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Front. Immunol. | doi: 10.3389/fimmu.2018.00776

SV-BR-1-GM, a Clinically Effective GM-CSF-Secreting Breast Cancer Cell Line, Expresses an Immune Signature and Directly Activates CD4+ T Lymphocytes

 Markus D. Lacher1*, Gerhard Bauer2,  Brian Fury2, Sanne Graeve1, Emily L. Fledderman2, Tye D. Petrie2, Dane P. Coleal-Bergum2, Tia Hackett2, Nicholas H. Perotti3, Ying Y. Kong4,  William Kwok4, Joseph P. Wagner1,  Charles L. Wiseman1 and William V. Williams1
  • 1BriaCell Therapeutics Corp., United States
  • 2GMP Facility, UC Davis Health System, United States
  • 3GMP facility, University of California, Davis, United States
  • 4Benaroya Research Institute, Virginia Mason Medical Center, United States

Targeted cancer immunotherapy with irradiated, GM-CSF-secreting, allogeneic cancer cell lines has been an effective approach to reduce tumor burden in several patients. It is generally assumed that to be effective, these cell lines need to express immunogenic antigens co-expressed in patient tumor cells, and antigen-presenting cells need to take up such antigens then present them to patient T cells. We have previously reported that, in a phase I pilot study (ClinicalTrials.gov NCT00095862), a subject with stage IV breast cancer experienced substantial regression of breast, lung, and brain lesions following inoculation with clinical formulations of SV-BR-1-GM, a GM-CSF-secreting breast tumor cell line. To identify diagnostic features permitting the prospective identification of patients likely to benefit from SV-BR-1-GM, we conducted a molecular analysis of the SV-BR-1-GM cell line and of patient-derived blood, as well as a tumor specimen. Compared to normal human breast cells, SV-BR-1-GM cells overexpress genes encoding tumor-associated antigens (TAAs) such as PRAME, a cancer/testis antigen. Curiously, despite its presumptive breast epithelial origin, the cell line expresses major histocompatibility complex (MHC) class II genes (HLA-DRA, HLA-DRB3, HLA-DMA, HLA-DMB), in addition to several other factors known to play immunostimulatory roles. These factors include MHC class I components (B2M, HLA-A, HLA-B), ADA (encoding adenosine deaminase), ADGRE5 (CD97), CD58 (LFA3), CD74 (encoding invariant chain and CLIP), CD83, CXCL8 (IL8), CXCL16, HLA-F, IL6, IL18, and KITLG. Moreover, both SV-BR-1-GM cells and the responding study subject carried an HLA-DRB3*02:02 allele, raising the question of whether SV-BR-1-GM cells can directly present endogenous antigens to T cells, thereby inducing a tumor-directed immune response. In support of this, SV-BR-1-GM cells (which also carry the HLA-DRB3*01:01 allele) treated with yellow fever virus (YFV) envelope (Env) 43-59 peptides reactivated YFV-DRB3*01:01-specific CD4+ T cells. Thus, the partial HLA allele match between SV-BR-1-GM and the clinical responder might have enabled patient T lymphocytes to directly recognize SV-BR-1-GM TAAs as presented on SV-BR-1-GM MHCs. Taken together, our findings are consistent with a potentially unique mechanism of action by which SV-BR-1-GM cells can act as antigen-presenting cells for previously primed CD4+ T cells.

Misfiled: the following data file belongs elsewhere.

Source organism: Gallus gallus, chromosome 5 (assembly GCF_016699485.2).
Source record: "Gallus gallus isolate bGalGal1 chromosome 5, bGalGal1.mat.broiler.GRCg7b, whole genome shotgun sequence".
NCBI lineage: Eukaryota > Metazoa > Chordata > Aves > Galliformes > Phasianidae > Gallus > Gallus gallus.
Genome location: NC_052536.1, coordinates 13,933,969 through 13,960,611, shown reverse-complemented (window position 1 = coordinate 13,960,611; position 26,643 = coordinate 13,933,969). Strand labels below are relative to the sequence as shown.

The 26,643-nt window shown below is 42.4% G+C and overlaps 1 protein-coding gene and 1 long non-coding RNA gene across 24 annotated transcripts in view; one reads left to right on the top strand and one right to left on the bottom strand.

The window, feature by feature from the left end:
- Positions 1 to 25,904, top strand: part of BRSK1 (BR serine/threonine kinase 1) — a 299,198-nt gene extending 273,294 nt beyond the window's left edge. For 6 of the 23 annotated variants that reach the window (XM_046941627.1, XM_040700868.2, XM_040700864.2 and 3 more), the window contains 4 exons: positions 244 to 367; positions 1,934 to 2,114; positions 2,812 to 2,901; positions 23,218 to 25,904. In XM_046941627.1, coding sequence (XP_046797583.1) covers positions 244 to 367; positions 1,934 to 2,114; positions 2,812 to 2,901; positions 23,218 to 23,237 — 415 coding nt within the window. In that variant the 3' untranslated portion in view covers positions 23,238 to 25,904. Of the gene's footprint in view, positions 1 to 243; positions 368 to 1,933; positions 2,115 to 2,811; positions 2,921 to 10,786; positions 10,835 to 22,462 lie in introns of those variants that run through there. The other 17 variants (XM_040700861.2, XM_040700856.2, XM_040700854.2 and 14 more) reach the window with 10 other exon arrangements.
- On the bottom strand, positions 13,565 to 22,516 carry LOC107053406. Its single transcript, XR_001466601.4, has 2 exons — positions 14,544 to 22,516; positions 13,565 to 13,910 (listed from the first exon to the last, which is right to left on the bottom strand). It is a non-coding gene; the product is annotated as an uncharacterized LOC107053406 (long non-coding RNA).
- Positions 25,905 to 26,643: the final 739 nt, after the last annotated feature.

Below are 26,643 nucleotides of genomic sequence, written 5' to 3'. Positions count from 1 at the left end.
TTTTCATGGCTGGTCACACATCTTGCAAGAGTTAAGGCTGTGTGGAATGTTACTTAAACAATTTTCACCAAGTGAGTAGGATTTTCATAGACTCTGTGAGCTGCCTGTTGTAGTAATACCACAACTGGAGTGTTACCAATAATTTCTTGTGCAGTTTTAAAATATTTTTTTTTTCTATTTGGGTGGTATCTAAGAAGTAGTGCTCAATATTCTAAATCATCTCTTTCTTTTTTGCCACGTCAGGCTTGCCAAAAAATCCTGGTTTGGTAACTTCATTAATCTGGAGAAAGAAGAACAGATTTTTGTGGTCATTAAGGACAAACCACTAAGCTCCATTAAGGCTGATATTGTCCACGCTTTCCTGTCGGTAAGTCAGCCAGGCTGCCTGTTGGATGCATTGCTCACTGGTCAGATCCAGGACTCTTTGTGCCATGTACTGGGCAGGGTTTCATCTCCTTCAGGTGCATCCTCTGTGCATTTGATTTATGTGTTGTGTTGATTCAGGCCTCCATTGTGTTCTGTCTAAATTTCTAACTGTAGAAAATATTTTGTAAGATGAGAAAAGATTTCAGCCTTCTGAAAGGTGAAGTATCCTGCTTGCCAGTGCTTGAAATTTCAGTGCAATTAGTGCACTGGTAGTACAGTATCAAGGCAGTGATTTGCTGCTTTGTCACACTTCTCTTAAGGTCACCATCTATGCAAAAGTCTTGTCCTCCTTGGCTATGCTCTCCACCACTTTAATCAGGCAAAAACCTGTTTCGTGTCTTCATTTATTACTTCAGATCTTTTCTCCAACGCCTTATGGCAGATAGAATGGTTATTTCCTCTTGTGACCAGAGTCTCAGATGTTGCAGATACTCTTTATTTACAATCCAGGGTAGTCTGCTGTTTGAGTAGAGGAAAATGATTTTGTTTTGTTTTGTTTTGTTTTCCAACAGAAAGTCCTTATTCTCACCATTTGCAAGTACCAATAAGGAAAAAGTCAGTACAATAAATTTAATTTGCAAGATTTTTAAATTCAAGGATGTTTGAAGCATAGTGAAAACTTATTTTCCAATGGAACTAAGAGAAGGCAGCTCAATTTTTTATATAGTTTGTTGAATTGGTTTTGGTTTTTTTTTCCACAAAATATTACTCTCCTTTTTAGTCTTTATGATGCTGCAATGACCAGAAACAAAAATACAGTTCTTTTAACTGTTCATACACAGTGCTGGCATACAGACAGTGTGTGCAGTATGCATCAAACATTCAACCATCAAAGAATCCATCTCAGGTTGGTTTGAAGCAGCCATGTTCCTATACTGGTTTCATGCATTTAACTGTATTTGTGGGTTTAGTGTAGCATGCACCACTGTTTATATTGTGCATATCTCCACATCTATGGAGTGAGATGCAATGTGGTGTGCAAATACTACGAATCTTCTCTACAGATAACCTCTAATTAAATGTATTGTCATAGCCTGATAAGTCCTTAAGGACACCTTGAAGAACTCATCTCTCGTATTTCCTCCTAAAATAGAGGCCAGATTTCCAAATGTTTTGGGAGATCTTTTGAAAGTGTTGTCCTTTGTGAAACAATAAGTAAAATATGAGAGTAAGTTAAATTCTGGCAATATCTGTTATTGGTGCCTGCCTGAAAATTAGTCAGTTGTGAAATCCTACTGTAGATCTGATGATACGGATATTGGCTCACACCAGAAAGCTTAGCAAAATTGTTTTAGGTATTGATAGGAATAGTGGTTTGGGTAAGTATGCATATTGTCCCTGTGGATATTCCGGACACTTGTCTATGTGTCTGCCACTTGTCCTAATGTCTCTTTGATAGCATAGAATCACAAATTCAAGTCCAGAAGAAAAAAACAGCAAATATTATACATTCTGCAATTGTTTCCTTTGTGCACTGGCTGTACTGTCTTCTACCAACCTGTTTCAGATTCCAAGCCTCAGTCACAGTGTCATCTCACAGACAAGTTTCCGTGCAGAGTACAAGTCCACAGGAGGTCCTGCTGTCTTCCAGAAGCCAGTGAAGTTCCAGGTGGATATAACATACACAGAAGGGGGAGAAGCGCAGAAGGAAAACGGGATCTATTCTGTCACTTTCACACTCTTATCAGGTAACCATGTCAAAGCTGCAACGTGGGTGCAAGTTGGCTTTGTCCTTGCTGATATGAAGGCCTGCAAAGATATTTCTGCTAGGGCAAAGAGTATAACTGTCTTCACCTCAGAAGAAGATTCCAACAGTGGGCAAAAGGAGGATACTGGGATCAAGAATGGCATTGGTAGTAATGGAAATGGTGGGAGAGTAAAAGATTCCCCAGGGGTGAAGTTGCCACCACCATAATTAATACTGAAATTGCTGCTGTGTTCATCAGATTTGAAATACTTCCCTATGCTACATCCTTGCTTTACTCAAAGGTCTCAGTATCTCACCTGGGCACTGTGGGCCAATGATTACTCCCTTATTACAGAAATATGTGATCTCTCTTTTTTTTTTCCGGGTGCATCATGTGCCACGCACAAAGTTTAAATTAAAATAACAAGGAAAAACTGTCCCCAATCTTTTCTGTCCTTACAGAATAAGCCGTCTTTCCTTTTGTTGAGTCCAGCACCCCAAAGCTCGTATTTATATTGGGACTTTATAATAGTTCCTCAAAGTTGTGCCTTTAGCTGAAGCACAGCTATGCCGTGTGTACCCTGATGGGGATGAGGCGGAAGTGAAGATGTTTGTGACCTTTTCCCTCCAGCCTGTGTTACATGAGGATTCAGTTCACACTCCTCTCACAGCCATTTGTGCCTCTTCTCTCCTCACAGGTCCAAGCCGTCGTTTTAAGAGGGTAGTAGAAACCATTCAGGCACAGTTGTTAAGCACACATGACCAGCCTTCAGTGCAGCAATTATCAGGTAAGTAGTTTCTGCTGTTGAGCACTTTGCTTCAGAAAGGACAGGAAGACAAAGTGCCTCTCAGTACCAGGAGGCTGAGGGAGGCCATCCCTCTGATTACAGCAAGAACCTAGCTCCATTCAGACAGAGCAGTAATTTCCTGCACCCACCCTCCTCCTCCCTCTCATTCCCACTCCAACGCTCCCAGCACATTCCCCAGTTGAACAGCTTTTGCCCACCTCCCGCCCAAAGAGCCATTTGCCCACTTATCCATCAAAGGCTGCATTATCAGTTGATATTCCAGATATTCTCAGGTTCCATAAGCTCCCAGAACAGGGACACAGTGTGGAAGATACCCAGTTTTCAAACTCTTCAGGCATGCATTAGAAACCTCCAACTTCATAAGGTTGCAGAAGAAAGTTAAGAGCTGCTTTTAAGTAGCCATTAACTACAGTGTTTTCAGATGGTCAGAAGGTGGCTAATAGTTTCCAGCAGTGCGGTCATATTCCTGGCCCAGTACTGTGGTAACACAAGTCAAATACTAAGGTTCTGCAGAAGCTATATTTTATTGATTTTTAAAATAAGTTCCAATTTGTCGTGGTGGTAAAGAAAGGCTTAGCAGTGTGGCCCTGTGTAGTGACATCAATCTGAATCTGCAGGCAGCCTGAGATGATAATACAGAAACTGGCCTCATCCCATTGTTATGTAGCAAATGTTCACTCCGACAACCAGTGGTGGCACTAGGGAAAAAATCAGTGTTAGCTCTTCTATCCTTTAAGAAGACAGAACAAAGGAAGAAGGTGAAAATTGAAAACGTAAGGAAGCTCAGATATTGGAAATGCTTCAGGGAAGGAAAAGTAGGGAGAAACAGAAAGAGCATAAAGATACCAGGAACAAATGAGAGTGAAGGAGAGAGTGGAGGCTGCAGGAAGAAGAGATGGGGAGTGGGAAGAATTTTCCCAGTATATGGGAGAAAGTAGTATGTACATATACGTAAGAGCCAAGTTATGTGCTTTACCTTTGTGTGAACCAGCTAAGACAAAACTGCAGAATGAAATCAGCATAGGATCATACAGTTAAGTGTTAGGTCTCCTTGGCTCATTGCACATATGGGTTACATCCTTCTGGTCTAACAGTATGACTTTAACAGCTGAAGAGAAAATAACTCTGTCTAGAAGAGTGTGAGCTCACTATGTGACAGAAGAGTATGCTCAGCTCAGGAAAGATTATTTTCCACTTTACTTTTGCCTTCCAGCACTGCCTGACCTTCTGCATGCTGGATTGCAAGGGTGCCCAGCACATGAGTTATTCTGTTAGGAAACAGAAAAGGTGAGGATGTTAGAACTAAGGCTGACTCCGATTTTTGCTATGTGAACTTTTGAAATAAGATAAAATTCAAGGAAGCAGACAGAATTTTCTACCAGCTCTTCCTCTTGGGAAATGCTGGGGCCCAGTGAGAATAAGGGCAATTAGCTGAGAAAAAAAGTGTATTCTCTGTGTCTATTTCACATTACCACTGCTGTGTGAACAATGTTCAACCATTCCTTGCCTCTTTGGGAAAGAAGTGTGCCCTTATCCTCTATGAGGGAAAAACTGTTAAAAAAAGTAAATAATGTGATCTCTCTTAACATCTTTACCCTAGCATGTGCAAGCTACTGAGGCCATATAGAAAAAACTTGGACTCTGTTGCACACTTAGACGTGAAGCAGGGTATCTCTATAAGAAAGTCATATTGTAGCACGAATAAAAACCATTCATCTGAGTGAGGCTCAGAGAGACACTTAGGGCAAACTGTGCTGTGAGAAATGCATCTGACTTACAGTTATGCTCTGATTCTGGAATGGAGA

Keywords: SV-BR-1-GM, GVAX, Targeted immunotherapy, whole-cell vaccine, Therapeutic cancer vaccine, Antigen-Presenting Cells

Received: 26 Jul 2017; Accepted: 28 Mar 2018.

Edited by:

José Mordoh, Leloir Institute Foundation (FIL), Argentina

Reviewed by:

Alex Y. Huang, School of Medicine, Case Western Reserve University, United States
Derre Laurent, Centre Hospitalier Universitaire Vaudois (CHUV), Switzerland  

Copyright: © 2018 Lacher, Bauer, Fury, Graeve, Fledderman, Petrie, Coleal-Bergum, Hackett, Perotti, Kong, Kwok, Wagner, Wiseman and Williams. This is an open-access article distributed under the terms of the Creative Commons Attribution License (CC BY). The use, distribution or reproduction in other forums is permitted, provided the original author(s) and the copyright owner are credited and that the original publication in this journal is cited, in accordance with accepted academic practice. No use, distribution or reproduction is permitted which does not comply with these terms.

* Correspondence: PhD. Markus D. Lacher, BriaCell Therapeutics Corp., 820 Heinz Avenue, Berkeley, 94710, California, United States, mlacher@briacell.com